The distress beacon gave off a monotonous, patterned beeping calling to any ships in the quadrant that could detect the standard emergency frequencies. That what what had summoned the salvagers. The nimble salvage ship skimmed through the asteroid field, always keeping an eye to their radar displays to track the beacon. It was a stationary array, the sort of beacon that was automatically deployed by a disabled ship. Those were hard to fake and couldn’t be set off in-atmosphere, so they felt fairly confident that they wouldn’t run into pirates. Zooming around one particularly large asteroid, the crew found themselves asking one question as they looked at the monitors and out the various ports. How was the signal being given off by an entire planet?
The man stood on the bridge with the sunrise behind him. This day was a long time coming, this day when he would leave everything he had ever known. Slowly, he raised his right hand and gazed at the miniature portrait he held with gentle fingers. To never see her again. It would be a tragedy, but it was no longer a tragedy he could avert. He tucked the small painting into his jacket and let his gaze fall to the still waters below him. No one would know him, could know him. Not if this plan was to succeed. But there would be peace and he would have his works. He produced a small vial and looked it over, almost dispassionately. Then he uncorked it and drank the yellow fluid. It tasted vile and metallic, and burned its way down his throats until it settled in his gut like so much lead. But it was lead no longer. It was gold and life and the future. Tucking the vial back into his pocket, the Count of St Germaine turned and strode down the street out of one life and into another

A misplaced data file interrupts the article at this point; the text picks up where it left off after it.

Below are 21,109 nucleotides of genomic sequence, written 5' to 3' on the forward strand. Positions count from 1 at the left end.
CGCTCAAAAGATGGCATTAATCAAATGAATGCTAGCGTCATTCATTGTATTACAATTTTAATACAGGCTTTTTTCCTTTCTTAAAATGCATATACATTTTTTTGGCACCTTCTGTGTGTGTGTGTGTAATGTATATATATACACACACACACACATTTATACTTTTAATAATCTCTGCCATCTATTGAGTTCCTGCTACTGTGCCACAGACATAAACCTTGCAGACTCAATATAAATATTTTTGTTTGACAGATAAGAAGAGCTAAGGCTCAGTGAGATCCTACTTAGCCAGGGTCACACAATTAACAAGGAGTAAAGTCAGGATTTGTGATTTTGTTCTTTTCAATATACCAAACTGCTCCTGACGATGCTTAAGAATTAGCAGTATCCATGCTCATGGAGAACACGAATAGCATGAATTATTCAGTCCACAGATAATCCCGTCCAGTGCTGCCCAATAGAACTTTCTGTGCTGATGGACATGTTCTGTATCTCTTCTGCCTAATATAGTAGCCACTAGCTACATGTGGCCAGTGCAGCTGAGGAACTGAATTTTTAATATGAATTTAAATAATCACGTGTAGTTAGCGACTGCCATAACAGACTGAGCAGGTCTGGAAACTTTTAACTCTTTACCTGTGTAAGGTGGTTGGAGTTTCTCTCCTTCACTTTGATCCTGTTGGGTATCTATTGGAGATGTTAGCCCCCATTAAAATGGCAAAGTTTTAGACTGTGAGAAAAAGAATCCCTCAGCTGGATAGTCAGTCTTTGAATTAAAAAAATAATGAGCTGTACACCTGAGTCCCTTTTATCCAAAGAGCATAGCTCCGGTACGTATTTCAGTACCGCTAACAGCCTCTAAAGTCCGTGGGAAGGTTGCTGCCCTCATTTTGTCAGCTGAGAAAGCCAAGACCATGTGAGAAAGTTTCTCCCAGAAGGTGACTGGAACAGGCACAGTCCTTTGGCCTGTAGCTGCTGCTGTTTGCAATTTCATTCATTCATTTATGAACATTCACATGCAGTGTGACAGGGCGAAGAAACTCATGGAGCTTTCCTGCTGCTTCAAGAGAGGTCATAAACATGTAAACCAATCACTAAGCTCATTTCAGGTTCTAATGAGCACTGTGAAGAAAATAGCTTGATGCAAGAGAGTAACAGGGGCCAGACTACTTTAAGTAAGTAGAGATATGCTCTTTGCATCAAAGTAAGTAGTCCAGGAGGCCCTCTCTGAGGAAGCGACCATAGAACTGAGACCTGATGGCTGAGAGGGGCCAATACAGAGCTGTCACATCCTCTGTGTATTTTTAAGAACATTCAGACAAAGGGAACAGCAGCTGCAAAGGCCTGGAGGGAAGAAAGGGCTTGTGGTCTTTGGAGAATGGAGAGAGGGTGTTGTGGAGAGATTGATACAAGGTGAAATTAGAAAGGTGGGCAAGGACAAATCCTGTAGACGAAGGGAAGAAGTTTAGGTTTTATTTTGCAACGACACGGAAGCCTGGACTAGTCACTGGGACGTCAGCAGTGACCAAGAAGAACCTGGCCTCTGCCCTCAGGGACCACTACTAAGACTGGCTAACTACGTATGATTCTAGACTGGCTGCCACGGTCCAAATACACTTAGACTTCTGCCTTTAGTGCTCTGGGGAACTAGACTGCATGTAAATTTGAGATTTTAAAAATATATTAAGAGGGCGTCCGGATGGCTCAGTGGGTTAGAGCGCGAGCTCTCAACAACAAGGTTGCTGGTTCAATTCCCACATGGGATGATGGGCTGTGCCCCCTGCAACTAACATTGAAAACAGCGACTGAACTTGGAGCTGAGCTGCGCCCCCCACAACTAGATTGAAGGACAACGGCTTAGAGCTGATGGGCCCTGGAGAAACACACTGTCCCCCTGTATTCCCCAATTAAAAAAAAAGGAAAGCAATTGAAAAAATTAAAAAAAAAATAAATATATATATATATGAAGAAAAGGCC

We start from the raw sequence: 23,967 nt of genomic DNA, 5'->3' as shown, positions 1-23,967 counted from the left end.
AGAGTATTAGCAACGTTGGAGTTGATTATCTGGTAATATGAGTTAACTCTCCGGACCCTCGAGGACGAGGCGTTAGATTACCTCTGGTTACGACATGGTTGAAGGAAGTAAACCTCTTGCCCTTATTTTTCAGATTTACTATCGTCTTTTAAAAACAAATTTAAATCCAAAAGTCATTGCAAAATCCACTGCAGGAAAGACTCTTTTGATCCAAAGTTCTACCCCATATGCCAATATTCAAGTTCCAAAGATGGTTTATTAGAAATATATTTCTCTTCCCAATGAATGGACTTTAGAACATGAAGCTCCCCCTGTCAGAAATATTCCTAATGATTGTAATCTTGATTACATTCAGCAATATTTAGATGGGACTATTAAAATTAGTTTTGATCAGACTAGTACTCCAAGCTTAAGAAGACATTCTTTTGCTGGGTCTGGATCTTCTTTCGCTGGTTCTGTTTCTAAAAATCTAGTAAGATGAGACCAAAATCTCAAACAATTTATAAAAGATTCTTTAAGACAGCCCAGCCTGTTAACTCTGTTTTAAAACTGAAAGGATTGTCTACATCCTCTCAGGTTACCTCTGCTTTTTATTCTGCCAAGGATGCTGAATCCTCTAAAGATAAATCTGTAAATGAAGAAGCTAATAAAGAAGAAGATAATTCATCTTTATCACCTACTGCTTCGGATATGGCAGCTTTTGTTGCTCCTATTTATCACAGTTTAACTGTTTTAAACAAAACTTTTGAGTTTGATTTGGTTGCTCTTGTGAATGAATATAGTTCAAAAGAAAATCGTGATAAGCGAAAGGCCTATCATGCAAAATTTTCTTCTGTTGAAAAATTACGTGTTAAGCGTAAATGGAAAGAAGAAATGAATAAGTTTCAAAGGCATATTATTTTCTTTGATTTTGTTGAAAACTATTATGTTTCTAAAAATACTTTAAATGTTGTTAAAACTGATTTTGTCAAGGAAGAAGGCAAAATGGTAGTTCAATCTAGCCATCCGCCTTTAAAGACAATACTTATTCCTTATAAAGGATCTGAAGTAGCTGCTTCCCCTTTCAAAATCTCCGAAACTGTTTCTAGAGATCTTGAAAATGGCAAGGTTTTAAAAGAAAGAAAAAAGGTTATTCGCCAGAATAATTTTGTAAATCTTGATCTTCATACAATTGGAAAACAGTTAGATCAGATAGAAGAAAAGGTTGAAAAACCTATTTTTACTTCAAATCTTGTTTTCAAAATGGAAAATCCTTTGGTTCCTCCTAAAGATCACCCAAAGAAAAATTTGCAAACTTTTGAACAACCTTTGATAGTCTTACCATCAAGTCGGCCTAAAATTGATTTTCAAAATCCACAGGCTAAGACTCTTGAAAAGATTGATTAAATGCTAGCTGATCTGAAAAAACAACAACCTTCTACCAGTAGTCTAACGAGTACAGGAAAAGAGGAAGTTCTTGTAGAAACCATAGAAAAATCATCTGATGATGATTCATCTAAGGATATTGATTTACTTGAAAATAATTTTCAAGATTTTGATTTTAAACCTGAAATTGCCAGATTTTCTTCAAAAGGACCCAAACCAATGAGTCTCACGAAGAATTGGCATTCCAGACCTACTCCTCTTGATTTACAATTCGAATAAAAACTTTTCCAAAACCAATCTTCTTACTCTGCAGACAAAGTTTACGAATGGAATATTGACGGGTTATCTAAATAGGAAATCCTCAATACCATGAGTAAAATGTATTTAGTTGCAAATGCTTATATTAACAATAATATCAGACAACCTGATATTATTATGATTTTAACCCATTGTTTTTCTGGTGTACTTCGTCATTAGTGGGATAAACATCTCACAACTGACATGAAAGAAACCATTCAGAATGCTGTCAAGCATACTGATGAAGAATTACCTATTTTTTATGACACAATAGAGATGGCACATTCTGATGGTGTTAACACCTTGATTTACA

The child would have powers. She had promised herself that when he had been born. This child would have powers one way or another. No matter what it took, she would not let her son be one of the few Normals of Scuttle Bay. Even if she was, even if her husband was. The question was how. It wasn’t in his blood, that much was clear. That left magic and science as her options. From the day he was born, she started in with everything she had. Vitamibe, spellwork, offerings left for Faeries and gods alike. None of it worked. Finally, she took her infant son to the coast. A pirate wreck lay deep under the water still and she could just barely see the shadow there. Holding the child by the ankle, she held him in the water. He would have powers. He would be a hero. He would make it in this place. Of that, she was convinced. The boy stopped moving. She pulled him out, a mad gleam in her eye. What great powers would he manifest? But his eyes were glassy and dull and he didn’t move